Over the course of this year, North Olympic Land Trust collaborated with our community to safeguard two valuable farms while also remaining committed to conserving the forests, shorelines, and wetlands that characterize this region.
Because of supporters like you, we’ve just permanently protected critically important habitat in the scenic foothills of Blyn—a 33-acre property called Wood Duck Hollow.
Thank you for supporting conservation on the Olympic Peninsula! As a member of the Land Trust community, you actively contribute to the protection of this beloved place.
The story of Wood Duck Hollow is one of a deep love and commitment to this place we call we home. We hope you find it as inspiring as we do! Read on to learn more.
Looking for a different landscape after living in Ventura, California for many years, Charlotte Watts, an ER doctor, took a drive to find a new place to build a life. “I needed to escape El Nino’s pummeling of my house, and the violence in the emergency rooms.” Charlotte had lived in Seattle earlier in her life, but only for a handful of months. She had pleasant memories of her time up in the Pacific Northwest and headed north to find a new home. “When I got to this area, I could feel that this was a perfect place to restart.”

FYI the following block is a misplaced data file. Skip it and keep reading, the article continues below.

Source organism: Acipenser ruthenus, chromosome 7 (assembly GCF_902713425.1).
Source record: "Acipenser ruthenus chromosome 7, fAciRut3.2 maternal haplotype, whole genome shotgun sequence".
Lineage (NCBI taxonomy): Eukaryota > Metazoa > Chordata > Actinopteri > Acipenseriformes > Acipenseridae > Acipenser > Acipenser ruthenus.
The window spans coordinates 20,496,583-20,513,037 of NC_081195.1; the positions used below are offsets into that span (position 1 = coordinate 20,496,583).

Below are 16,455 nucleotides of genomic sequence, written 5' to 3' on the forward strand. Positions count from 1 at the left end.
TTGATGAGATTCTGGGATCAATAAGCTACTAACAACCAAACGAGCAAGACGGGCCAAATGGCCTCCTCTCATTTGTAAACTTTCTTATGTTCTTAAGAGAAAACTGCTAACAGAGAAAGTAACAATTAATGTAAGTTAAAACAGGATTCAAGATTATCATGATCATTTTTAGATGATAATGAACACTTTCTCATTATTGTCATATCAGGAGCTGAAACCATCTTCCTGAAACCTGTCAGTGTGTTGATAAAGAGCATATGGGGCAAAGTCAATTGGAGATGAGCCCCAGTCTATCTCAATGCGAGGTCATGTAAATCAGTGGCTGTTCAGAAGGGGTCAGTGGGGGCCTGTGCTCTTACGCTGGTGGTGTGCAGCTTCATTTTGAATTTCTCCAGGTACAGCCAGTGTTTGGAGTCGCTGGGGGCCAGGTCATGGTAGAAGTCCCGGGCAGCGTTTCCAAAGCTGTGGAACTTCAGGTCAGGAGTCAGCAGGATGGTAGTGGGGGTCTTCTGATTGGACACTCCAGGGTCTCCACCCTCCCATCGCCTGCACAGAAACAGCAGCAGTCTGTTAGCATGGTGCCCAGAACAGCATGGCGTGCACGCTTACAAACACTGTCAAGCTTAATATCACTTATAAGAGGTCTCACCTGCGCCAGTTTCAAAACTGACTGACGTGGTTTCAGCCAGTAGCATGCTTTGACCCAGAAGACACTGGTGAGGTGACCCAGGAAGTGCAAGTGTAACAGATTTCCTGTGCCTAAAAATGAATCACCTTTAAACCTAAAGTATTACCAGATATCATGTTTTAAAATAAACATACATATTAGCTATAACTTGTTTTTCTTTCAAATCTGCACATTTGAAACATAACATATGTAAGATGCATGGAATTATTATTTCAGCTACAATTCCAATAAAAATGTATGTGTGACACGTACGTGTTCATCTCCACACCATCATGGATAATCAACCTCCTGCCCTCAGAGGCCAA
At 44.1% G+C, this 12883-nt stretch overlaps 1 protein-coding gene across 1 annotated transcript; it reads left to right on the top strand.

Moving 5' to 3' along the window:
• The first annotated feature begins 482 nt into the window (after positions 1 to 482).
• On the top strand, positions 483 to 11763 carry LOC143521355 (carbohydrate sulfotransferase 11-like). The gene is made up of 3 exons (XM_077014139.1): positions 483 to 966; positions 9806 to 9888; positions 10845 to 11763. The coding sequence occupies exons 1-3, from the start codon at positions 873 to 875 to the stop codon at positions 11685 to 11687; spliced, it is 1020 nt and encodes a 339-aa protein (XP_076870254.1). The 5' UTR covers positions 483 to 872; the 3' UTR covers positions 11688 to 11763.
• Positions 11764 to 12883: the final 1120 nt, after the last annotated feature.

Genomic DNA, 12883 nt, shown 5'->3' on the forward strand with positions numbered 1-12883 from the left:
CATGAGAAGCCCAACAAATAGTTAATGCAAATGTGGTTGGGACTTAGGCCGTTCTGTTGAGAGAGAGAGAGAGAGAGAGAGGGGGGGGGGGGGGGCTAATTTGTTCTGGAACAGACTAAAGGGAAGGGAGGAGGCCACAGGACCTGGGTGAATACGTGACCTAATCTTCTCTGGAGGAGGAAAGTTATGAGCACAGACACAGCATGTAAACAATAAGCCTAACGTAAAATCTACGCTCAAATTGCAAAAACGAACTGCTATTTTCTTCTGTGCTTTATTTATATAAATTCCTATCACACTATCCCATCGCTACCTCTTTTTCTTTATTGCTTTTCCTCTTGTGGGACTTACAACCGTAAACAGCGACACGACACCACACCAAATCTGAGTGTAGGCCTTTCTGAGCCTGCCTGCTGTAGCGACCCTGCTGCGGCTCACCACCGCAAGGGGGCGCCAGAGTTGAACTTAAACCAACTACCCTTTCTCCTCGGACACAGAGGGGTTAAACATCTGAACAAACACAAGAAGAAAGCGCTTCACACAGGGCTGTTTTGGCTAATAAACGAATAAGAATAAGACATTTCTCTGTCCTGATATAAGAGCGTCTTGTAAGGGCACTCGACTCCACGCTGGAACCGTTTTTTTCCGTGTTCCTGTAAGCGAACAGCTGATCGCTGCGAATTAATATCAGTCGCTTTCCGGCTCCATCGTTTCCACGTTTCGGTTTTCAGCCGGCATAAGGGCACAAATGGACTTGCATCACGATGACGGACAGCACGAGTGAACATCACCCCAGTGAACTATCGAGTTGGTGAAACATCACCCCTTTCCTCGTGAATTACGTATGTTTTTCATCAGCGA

Charlotte’s heart ultimately landed on the Peninsula where she worked with a real estate agent to find the perfect spot to call “home.” After many showings, she finally found a piece of land. “In 1990, I took my first steps on what today we call ‘Wood Duck Hollow.’ Immediately I could sense that this land has a ‘good heart.’ I sensed a calming and spiritual feeling and knew this was the place for me.”
To see Wood Duck Hollow only makes Charlotte’s story more impressive. Unlike today, where most of Wood Duck Hollow’s forests have regenerated, and the ponds and meadow are looked after, the property Charlotte saw that day in 1990 stood in stark contrast. “The forest had been clear cut and only small trees surrounded the acreage. There were fences with barbed wire. The property had been used by livestock. But there was a pond with ducks, scraggly willows, and poplars. I could see the soul of the property.”
So Charlotte bought Wood Duck Hollow and moved in. Into what? Charlotte moved into a makeshift apartment on the top floor of a barn/house. “The upstairs had a bedroom, bathroom and a kitchen. Downstairs is where I stored my things. The first thing I built was a darkroom, to immediately continue my photography”.